- The creation of a competitive, stable, and unified national market is needed for farmers to get better prices.
The government of India and the state governments have taken a number of steps to reduce the unrest of agricultural workers.
- The first measure adopted to contain rural unemployment was the introduction of the Prime Minister’s cash program in 1972-73. In 1980, the “Kam Ke Badle Anaj” Programme was introduced.
- The IRDP and Jawahar Rozgar Yojana (JRY) in April 1989 were very significant to tackle the growing rural unemployment.
- The Government of Uttar Pradesh has organized the Bhoomi Sainik force to create work and to help landless labourers to lead a life of economic self-sufficiency. Under the scheme, one Sainik gets one acre of land for afforestation. The Adarsh Gram Yojana also provides employment to the rural unemployed.
- Double the Farmers’ Income by 2022 – This goal is central to promote welfare, reduce agrarian distress and bring parity between incomes of farmers as compared with the non-agricultural professions.
- In recent years, the Government has taken multiple steps such as PM Fasal Bima Yojana (PMFBY), Pm Krishi Sinchai Yojana (PMKSY), E- NAM (Electronic National Agricultural Market), Neem coated Urea, Fertilizer Subsidy, etc.
- The Priority Sector Lending (PSL) structure of Banks has been revised upwards every year and made Agriculture a major component of PSL.
- The 2018 Budget announced MSPs at 50% of the production cost. It also proposed to launch “Operations Green” on the lines of the milk sector’s “Operation Flood”. 2019 budget also announced the PM- KISAN support scheme for farmers owing up to 2 hectares of land.
- 2020 Budget – Krishi Udan scheme to boost agricultural exports in both international as well as domestic routes, Kisan Rail to be set up in PPP mode for perishable goods, One product for one district, so that focus is given at district level for horticulture to gain momentum, focus on Zero Budget farming, etc.
- Ryuthu Bandhu Scheme of Telangana and the KALIA Scheme of Odisha are some examples of states that have introduced farm support schemes.
Problems of Industrial Unrest
- Industrial Unrest means the collective discontentment among all workers in different industries in the country on issues of minimum wages, safety measures, the security of employment, and certain intermural and extramural facilities that is referred to as the problem of “Industrial Unrest”.
- In other words, it is a collective frustration and disillusionment on common issues of the groups in the society. Industrial unrest, in fact, means conflict between employees and workers in industries.
- The industrial workers display their protest in the form of strikes, Hartals, Bandh, slow tactics, rallies, and demonstrations. The employers or industrialists show their might by retrenchment, dismissal, lockouts, etc. Industrial unrest causes an industrial recession, a decline in production, and national income.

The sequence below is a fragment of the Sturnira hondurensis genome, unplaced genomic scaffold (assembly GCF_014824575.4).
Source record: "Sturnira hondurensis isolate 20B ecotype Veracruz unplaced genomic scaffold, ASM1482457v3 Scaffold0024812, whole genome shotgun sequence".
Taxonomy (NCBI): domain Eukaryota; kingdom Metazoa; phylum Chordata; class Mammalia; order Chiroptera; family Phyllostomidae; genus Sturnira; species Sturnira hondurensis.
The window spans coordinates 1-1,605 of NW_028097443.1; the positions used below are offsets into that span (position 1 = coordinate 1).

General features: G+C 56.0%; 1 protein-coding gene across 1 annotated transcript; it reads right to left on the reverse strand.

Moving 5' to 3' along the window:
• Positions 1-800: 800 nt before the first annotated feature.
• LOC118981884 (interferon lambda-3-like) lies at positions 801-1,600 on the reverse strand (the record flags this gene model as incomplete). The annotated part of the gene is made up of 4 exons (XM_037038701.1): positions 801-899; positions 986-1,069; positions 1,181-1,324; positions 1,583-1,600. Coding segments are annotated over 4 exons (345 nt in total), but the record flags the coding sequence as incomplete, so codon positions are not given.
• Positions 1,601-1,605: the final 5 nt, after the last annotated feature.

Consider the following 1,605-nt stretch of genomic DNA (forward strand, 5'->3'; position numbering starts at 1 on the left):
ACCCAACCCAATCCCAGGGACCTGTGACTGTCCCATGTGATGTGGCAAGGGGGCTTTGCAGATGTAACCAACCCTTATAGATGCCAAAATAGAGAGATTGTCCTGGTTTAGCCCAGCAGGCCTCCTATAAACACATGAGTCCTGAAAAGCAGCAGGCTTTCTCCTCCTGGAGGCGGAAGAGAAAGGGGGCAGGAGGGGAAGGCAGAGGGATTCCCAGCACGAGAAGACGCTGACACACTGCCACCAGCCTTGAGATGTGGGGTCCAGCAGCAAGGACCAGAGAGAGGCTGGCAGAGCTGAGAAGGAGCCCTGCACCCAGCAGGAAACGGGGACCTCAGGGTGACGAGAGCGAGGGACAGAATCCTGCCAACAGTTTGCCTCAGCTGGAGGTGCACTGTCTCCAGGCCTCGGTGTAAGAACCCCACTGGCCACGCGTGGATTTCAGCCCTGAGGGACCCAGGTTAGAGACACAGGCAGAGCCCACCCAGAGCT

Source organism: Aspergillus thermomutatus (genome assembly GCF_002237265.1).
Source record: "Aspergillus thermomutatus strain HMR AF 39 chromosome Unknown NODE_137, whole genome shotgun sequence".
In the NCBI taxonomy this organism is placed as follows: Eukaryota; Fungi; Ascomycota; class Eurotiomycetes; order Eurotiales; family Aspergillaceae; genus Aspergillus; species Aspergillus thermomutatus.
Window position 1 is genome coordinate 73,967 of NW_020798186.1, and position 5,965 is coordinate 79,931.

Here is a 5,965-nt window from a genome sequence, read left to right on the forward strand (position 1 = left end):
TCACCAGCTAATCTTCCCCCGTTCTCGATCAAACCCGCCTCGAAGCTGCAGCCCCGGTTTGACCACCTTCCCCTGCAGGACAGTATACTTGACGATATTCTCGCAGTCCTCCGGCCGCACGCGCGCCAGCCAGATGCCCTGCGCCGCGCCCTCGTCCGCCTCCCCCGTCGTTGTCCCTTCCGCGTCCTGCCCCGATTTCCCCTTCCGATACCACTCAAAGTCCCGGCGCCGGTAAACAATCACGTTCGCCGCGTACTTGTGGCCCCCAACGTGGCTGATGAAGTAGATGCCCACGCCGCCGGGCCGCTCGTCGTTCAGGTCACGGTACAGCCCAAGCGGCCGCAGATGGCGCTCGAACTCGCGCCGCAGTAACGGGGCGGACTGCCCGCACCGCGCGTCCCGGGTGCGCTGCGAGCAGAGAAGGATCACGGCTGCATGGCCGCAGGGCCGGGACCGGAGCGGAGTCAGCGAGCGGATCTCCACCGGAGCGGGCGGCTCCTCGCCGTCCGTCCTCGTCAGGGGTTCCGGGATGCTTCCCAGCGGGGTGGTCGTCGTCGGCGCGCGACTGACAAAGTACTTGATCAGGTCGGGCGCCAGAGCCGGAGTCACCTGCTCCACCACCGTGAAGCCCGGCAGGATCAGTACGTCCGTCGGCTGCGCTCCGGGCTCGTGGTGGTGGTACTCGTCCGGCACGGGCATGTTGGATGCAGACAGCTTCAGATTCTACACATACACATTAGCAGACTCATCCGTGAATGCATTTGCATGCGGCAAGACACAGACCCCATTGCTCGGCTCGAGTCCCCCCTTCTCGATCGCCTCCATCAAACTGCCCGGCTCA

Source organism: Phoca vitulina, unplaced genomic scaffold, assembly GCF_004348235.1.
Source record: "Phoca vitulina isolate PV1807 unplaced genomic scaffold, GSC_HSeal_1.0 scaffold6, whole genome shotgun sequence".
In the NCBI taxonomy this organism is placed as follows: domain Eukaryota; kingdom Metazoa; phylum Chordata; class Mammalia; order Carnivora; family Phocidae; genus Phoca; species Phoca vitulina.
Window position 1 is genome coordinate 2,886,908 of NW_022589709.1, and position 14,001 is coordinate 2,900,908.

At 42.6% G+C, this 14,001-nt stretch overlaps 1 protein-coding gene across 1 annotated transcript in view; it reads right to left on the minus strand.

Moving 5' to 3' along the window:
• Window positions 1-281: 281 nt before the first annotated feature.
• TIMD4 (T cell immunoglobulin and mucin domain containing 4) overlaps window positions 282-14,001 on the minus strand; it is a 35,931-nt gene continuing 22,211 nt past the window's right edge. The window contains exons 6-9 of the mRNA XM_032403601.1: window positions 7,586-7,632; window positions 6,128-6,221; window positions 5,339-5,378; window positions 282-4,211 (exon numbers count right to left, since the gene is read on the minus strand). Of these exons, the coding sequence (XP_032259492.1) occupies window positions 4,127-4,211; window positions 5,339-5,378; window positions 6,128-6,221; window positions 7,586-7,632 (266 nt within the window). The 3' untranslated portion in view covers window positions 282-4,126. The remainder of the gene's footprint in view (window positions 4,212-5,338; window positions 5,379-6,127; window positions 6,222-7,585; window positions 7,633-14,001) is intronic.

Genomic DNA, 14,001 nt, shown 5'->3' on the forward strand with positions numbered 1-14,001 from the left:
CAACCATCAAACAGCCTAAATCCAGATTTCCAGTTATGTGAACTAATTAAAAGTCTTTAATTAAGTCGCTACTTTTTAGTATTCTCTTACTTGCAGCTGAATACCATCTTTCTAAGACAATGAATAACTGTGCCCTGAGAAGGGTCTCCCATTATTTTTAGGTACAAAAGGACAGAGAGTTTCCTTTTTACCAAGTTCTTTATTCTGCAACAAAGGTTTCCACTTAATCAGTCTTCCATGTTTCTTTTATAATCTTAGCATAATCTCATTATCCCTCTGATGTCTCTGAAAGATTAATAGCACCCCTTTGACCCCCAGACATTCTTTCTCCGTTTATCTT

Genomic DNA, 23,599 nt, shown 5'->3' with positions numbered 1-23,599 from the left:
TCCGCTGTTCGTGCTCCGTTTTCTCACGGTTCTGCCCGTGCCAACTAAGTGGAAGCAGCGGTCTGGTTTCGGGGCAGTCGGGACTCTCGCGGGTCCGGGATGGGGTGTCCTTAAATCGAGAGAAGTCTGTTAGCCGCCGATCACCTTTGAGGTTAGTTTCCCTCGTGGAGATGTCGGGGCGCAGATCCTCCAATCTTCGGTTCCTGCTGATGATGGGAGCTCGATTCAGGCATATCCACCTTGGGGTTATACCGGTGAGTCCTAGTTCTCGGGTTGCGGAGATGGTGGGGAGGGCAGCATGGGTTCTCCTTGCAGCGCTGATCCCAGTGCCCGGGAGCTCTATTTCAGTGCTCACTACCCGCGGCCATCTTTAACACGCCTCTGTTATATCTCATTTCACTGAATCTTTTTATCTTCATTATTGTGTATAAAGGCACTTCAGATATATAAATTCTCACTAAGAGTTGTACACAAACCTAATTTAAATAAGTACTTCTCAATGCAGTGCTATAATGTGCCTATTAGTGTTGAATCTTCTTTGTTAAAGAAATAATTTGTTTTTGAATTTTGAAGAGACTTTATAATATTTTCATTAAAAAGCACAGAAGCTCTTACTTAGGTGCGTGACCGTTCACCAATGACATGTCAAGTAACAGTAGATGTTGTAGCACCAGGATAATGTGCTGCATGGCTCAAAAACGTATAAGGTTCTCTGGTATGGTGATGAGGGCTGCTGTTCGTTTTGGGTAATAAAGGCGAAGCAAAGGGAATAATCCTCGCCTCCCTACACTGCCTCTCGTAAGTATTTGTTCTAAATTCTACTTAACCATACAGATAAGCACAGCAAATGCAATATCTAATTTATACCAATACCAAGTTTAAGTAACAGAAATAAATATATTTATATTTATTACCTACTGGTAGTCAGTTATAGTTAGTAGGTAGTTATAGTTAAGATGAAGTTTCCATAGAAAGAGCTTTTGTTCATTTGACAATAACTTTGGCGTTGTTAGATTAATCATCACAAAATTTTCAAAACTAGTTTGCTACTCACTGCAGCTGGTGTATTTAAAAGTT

Causes of Industrial Unrest
- The upsurge in the birth rate or rapid growth of population and the consequent supply of surplus labour.
- The hire and fire policy of the industrialists and employers.
- The cyclical unemployment in industries, which is caused because of ups and downs in trade and business.
- Large scale migration of the people from rural to urban and industrial areas.
- Losses incurred by Industries.
- Slow growth of industries and competition with foreign industries.
- Lack of welfare and social security.
- Rising wages and low productivity
- Liberalisation and Globalisation.
Role of technology in industrial unrest
- In addition to the above factors, the introduction of new technology also leads to technological unemployment. The automation or other technological changes in industry results in a reduction of manpower necessary to produce a finished product.
- Throughout the course of economic development, particularly since the industrial revolution man has been forced to adjust to the process of mechanization. The industry has diminished an average man’s economic security. Every advancement in technology leads to the displacement of human labor.
- Thus, improvements in machine technology, over-production, social emphasis upon monetary success, and the inevitable depression- all these make for crippling disruption in the demand of labor which ultimately leads to industrial unrest.
The Maruti Suzuki India Limited Plant (MSIL) faced a serious labor problem of unrest in July 2012. The company accused 147 workers, some of them under section 302 of IPC of killing the HR manager of the industry.
- The solution to the unrest, however, may not be found unless the growth of the population, the supply of the population, and the supply of labour are checked.
- The industrial unrest may be reduced appreciably if the great emphasis is put on –
- Creation of self-employment opportunities.
- The augmentation of productivity and income levels of the working poor, and
- The shift in emphasis from the creation of relief type of employment to building up of durable productive assets.